Yesterday I mentioned in my email that I'd tell you how to figure out if a job was one that was a dud or not.
I also mentioned that I turned down a job offer after determining that it wasn't the right job for me.
I should have mentioned that the company I had an offer from laid off half their developers 2 months after I would have started there.
As the new guy, you can bet I'd have been let go first.
So, how did I know?
The first thing I did after getting the interview lined up, was start looking for former employees from that company.
You can do a lot of this work by going to local meetups if it's a company local to you.
I also found some of them online using LinkedIn and some Ruby mailing lists by digging through their backlogs for mentions of this particular company.
Then I reached out to the people I knew either to ask them directly why they had left or for introductions to former employees that they knew.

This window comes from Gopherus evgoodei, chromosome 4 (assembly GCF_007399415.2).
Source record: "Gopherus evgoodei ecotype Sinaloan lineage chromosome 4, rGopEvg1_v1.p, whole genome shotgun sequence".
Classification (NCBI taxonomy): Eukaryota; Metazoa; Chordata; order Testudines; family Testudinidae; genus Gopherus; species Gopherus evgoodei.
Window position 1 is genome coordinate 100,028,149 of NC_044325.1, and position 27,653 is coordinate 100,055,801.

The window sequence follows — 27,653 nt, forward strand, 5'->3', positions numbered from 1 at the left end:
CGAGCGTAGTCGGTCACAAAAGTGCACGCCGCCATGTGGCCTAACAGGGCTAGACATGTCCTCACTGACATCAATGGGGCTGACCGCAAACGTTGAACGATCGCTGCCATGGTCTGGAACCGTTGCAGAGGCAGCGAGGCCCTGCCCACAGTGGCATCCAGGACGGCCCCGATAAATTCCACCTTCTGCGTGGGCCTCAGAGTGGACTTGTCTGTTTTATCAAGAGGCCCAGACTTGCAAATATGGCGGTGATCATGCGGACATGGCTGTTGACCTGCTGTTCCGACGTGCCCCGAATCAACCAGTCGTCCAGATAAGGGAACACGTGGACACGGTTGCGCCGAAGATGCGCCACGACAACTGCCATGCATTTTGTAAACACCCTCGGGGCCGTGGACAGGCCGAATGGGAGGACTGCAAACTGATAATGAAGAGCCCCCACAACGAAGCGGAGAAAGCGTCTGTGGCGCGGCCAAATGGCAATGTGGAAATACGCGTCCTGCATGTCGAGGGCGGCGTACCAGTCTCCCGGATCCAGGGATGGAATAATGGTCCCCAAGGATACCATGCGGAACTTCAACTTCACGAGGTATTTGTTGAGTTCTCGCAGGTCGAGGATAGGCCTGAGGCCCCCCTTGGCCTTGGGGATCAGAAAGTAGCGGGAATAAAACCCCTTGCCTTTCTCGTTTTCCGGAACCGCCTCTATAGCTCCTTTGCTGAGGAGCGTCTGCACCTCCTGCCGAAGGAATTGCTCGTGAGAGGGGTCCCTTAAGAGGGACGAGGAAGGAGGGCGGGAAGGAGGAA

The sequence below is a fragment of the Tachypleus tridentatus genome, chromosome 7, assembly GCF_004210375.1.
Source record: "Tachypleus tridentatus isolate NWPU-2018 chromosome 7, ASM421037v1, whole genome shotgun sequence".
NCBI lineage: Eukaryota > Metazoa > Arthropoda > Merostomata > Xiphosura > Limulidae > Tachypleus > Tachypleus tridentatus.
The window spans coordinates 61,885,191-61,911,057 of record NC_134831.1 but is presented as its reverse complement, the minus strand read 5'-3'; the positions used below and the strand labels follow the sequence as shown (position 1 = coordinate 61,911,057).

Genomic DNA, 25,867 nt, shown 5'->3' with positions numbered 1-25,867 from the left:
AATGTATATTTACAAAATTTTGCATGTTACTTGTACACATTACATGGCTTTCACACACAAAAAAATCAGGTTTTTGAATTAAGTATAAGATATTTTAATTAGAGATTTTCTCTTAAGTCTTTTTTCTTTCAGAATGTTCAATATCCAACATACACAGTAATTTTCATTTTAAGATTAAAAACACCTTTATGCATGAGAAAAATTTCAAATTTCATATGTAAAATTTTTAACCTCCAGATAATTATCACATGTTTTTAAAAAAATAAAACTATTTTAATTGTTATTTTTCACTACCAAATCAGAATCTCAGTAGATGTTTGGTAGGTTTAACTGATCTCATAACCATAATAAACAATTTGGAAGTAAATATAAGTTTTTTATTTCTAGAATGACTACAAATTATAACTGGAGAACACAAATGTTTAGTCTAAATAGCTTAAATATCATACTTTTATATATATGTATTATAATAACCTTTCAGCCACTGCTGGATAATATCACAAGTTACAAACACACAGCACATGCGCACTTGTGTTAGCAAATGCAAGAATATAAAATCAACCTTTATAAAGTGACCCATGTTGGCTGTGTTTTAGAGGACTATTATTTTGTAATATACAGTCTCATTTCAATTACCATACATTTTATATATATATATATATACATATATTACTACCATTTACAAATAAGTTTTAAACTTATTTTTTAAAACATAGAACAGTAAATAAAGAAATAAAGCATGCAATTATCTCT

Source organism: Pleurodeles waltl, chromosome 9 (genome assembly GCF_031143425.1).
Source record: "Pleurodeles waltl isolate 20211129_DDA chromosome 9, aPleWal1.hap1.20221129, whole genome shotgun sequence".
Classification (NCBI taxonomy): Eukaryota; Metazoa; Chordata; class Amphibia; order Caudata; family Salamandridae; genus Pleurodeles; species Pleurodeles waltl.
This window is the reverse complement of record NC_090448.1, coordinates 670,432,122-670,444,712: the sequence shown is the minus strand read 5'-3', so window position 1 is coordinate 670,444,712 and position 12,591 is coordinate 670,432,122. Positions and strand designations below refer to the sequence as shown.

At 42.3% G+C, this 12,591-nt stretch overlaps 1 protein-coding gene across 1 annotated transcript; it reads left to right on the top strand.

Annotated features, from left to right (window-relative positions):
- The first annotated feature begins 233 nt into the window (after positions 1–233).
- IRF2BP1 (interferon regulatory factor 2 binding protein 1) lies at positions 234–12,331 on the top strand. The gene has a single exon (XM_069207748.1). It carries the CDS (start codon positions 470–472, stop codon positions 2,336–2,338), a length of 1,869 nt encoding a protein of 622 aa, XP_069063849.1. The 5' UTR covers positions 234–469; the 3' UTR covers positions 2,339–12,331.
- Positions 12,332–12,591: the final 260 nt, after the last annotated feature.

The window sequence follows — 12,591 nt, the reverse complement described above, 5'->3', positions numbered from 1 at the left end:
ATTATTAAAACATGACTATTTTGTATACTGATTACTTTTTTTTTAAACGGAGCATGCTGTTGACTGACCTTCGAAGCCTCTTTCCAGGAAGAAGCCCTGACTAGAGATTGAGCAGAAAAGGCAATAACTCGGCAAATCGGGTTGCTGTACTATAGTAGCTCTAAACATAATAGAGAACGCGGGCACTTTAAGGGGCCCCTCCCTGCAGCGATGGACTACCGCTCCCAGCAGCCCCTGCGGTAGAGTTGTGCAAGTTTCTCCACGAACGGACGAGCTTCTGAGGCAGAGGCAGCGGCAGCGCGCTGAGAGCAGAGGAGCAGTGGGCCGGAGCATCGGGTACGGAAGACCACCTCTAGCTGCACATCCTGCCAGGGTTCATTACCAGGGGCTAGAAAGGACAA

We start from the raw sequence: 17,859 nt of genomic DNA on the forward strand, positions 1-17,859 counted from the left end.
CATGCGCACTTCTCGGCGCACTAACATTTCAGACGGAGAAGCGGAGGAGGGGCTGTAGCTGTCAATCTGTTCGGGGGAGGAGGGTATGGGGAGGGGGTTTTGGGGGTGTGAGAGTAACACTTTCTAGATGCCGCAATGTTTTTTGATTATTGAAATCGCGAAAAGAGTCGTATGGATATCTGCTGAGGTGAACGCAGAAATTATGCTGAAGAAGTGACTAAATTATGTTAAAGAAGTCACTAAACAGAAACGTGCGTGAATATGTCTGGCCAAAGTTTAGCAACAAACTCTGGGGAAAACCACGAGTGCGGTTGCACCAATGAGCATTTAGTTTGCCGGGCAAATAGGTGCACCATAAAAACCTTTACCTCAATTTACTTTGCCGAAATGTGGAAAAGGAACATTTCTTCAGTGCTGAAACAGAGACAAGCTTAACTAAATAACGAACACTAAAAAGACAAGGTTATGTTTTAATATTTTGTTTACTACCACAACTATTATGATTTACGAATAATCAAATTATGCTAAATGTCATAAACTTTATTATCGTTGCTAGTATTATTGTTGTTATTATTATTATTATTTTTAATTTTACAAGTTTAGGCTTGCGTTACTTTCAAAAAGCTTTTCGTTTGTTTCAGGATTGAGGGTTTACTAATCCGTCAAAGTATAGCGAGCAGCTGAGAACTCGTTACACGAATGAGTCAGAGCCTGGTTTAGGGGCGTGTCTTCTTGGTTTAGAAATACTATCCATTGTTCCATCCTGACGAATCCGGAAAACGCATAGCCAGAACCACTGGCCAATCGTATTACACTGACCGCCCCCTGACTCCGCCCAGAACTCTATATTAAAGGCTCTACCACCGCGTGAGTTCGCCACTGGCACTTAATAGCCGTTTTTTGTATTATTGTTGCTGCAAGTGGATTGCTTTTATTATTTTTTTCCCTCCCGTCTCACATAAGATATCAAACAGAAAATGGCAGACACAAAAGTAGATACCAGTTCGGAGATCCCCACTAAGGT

By the time I had the offer in hand, I had managed to talk to a few of the former employees to see what they had to say.
What I found was that most of the people who had left more than 6 months prior had left because they were seeking new challenges or were starting their own companies.
People who had left less than 6 months ago were having major issues with senior management.
I had also seen the company's overall participation in the community drop precipitously.
So, after thinking deeply about it, I decided that it probably wasn't a place I wanted to be.
Of course, now we have systems like Glassdoor.com that aggregate anonymous data about salary ranges, benefits, and overall experience with the company.
If that had existed a few years ago, I probably would never had applied at this company provided the people leaving had posted their experience.
Overall, in my experience, it's much easier to identify a company you want to work at before doing the interview than when you have an offer and a deadline looming over you.
So, next time you're out looking for a job, spend the time up front to find out who they are, what they're about, and what they need.
Then tailor your application, resume, and cover letter to get you a job at the company you've identified as your dream job.
(If you need help with that, that beta offer for my getting a job course is still open. You can get in right here.)